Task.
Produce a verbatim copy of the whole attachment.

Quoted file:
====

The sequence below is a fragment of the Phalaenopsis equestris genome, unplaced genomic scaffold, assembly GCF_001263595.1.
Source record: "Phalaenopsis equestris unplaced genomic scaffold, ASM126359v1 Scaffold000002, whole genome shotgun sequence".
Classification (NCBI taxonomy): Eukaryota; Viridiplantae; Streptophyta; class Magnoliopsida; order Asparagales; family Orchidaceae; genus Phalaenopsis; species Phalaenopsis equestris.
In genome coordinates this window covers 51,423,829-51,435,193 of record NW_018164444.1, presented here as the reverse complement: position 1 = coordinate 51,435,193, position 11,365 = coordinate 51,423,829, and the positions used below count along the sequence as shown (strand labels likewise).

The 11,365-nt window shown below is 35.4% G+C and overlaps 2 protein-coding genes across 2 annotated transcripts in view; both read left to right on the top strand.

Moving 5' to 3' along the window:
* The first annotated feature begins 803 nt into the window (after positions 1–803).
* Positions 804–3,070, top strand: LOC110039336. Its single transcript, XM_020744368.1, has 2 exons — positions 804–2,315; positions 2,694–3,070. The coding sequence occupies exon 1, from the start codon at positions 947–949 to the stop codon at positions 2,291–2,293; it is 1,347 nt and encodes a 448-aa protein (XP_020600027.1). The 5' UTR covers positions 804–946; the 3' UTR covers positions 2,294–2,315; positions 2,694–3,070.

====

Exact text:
The sequence below is a fragment of the Phalaenopsis equestris genome, unplaced genomic scaffold, assembly GCF_001263595.1.
Source record: "Phalaenopsis equestris unplaced genomic scaffold, ASM126359v1 Scaffold000002, whole genome shotgun sequence".
Classification (NCBI taxonomy): Eukaryota; Viridiplantae; Streptophyta; class Magnoliopsida; order Asparagales; family Orchidaceae; genus Phalaenopsis; species Phalaenopsis equestris.
In genome coordinates this window covers 51,423,829-51,435,193 of record NW_018164444.1, presented here as the reverse complement: position 1 = coordinate 51,435,193, position 11,365 = coordinate 51,423,829, and the positions used below count along the sequence as shown (strand labels likewise).

The 11,365-nt window shown below is 35.4% G+C and overlaps 2 protein-coding genes across 2 annotated transcripts in view; both read left to right on the top strand.

Moving 5' to 3' along the window:
* The first annotated feature begins 803 nt into the window (after positions 1–803).
* Positions 804–3,070, top strand: LOC110039336. Its single transcript, XM_020744368.1, has 2 exons — positions 804–2,315; positions 2,694–3,070. The coding sequence occupies exon 1, from the start codon at positions 947–949 to the stop codon at positions 2,291–2,293; it is 1,347 nt and encodes a 448-aa protein (XP_020600027.1). The 5' UTR covers positions 804–946; the 3' UTR covers positions 2,294–2,315; positions 2,694–3,070.